On June 22, 1938, Joe Louis met Max Schmeling in a heavyweight-boxing match. The encounter was no mere sporting event. Under Adolph Hitler, Germany was going public with its anti-Semitism, and the world was on the brink of a catastrophic war. Schmeling, the German champion, had defeated Louis in 1936 in a match labeled a monumental upset. The Nazis backed Schmeling, and a victory by him in the rematch would reiterate Hitler’s claims of Aryan supremacy. America had not entered the war at that time, but the largely Jewish boxing community of New York saw the fight as something more and rooted for Louis to throw a spanner in Hitler’s master plan. In his exhaustively researched narrative, David Margolick captures the zeitgeist of the 1930s in emphatic detail. What results is a finely etched portrait of a boxing bout that was watched with taut anticipation by a large world population.
Schmeling comes across as a modestly talented athlete who made the most of his abilities by managing his career carefully. He was not averse to making use of a Jewish promoter if it served his need. He made use of his celebrity to quite adroitly stay on Hitler’s good side, even as he was palpably noncommittal on the Fuhrer’s geo-political policies. It does not come as a surprise, then, that after Hitler’s fall, Schmeling used his contacts to obtain a lucrative Coca-Cola distributorship in Bavaria and became a millionaire.
In stark contrast, Joe Louis was born black and poor in a racially charged America. Luckily for him, his boxing talents were noticed and the black community rallied around to nurture his career. In a poignant passage that is a dire indictment of the racist milieu of the 1930s, Margolick describes the training method employed by Louis’ manager, Jack Blackburn:
He taught him defense, and how to hit without leaving himself open.
He taught him how to feint. The goal, he drilled into him, was always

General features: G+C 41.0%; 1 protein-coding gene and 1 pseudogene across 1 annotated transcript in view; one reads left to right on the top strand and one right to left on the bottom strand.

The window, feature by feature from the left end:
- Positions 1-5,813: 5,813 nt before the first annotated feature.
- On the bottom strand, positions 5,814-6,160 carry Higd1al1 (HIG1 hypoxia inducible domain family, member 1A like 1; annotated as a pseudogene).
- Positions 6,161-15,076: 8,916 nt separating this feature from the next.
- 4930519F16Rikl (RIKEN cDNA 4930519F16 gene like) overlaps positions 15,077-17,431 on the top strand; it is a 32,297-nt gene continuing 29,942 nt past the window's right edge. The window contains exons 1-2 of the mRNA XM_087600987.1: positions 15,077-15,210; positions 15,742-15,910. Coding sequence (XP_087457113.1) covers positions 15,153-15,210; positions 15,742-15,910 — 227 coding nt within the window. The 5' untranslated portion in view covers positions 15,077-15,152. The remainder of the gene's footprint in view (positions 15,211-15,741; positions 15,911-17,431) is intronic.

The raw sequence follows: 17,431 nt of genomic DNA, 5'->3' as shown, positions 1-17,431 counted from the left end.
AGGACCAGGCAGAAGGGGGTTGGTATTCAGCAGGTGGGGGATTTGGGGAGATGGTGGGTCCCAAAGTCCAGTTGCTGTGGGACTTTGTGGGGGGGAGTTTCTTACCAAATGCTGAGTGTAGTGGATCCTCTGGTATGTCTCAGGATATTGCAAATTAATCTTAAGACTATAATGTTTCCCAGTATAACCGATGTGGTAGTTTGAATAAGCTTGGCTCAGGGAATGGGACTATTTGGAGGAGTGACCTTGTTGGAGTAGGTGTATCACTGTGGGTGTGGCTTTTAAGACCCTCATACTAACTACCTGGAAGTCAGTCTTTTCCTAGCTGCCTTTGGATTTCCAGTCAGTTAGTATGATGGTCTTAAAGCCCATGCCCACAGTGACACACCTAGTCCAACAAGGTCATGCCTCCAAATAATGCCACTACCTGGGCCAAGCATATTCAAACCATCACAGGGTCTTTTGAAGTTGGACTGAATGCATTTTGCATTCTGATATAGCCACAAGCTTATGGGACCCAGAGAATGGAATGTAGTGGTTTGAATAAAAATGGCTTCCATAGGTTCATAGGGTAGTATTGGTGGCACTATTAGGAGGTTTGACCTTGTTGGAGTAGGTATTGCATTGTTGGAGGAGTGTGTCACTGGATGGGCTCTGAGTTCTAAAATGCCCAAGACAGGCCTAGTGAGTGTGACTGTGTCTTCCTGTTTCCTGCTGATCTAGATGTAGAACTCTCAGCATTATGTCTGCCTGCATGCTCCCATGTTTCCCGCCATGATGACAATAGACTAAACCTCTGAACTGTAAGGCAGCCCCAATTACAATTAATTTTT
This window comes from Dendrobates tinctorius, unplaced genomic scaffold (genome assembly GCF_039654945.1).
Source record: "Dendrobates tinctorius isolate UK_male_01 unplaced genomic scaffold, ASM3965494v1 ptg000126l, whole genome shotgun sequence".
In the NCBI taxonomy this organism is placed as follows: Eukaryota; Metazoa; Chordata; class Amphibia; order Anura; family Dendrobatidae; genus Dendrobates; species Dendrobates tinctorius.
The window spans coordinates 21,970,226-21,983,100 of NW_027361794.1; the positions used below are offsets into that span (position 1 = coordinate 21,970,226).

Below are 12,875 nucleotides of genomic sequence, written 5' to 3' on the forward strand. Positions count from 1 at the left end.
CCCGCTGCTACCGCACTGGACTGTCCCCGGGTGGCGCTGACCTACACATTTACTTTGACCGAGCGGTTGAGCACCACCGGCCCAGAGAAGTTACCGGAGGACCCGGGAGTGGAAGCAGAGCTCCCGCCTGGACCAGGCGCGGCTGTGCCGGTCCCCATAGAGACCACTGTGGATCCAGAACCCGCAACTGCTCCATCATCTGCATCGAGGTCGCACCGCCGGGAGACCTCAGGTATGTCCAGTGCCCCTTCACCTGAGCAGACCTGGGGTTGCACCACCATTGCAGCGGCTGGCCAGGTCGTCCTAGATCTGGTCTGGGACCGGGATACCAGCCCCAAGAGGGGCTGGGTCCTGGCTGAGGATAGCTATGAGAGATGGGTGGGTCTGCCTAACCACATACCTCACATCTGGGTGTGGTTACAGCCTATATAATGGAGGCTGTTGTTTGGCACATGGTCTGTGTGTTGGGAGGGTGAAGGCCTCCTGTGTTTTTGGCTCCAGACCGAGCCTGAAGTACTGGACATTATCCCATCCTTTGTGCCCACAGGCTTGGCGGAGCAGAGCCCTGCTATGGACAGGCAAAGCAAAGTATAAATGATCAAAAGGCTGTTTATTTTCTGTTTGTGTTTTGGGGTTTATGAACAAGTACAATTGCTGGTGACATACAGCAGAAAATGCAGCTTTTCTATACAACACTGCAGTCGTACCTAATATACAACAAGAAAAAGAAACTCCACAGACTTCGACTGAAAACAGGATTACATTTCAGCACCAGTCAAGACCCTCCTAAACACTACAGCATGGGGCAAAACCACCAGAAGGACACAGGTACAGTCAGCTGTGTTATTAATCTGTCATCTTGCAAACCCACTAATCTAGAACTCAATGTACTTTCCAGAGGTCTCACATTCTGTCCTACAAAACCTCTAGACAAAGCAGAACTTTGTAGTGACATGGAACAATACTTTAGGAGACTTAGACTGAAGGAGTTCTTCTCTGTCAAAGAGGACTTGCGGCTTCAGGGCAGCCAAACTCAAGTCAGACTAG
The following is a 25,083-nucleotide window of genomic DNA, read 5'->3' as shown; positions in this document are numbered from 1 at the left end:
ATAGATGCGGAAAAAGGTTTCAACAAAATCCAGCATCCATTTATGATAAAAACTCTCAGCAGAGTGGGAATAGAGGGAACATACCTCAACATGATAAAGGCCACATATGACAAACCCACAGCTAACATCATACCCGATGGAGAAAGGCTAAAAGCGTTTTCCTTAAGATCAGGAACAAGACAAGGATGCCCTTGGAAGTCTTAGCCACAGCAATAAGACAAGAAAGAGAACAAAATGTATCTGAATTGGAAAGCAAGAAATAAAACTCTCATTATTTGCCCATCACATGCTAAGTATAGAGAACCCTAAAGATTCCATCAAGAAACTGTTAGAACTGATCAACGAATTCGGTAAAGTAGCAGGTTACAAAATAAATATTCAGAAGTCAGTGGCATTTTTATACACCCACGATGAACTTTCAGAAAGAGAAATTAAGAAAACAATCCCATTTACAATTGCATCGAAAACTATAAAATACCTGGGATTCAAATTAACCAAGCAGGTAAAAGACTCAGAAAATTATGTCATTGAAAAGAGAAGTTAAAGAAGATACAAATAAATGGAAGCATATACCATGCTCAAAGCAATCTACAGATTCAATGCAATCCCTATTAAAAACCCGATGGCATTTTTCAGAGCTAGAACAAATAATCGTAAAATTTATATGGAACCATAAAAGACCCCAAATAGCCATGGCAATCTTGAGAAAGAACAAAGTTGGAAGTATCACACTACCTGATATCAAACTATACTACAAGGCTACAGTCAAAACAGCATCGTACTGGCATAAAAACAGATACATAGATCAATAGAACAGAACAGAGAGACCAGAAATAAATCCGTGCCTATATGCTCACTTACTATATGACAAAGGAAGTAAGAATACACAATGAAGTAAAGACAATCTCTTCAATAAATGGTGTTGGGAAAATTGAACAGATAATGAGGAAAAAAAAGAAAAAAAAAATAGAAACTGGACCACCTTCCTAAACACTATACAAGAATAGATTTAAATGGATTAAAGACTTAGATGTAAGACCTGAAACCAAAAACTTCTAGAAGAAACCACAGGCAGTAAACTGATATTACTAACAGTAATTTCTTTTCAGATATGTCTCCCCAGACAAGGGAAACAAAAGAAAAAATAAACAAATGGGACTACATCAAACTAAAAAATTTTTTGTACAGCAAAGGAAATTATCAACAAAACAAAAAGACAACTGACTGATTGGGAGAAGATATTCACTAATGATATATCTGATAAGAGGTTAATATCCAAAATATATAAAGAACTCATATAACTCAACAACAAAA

a knockout: people didn’t pay to see dancers or clinchers, and blacks
rarely won decisions. “Let your fists be your referee.”
After a series of successes in the ring for both fighters, Schmeling upset Louis in a New York City prizefight. The rematch took place in Yankee Stadium against the backdrop of Hitler’s strident call for racial purity. That Louis won in a stunning first-round knockout is well chronicled. But Margolick adds rich contextual detail by describing the moments leading to the fight and its aftermath, both in the black community in America and in Germany.
The pivotal fight in 1938 uses up a mere 26 pages in this 432-page tome. The rest is context – marvelously sketched and written with more than a hint of sarcasm, particularly in the part chronicling the role of Hitler and his Nazi cronies. The book is troubling in that nobody – neither the Nazis nor the boxing community across the world, nor the U.S. press – comes across in a completely positive light. It forces the reader to confront a difficult period in American and world history through the lens of a boxing match. While the denouement – Louis’ victory and Hitler’s defeat – was satisfying in both the political and athletic sense, it puts America’s racism in center stage. The picture that Margolick paints is not pretty.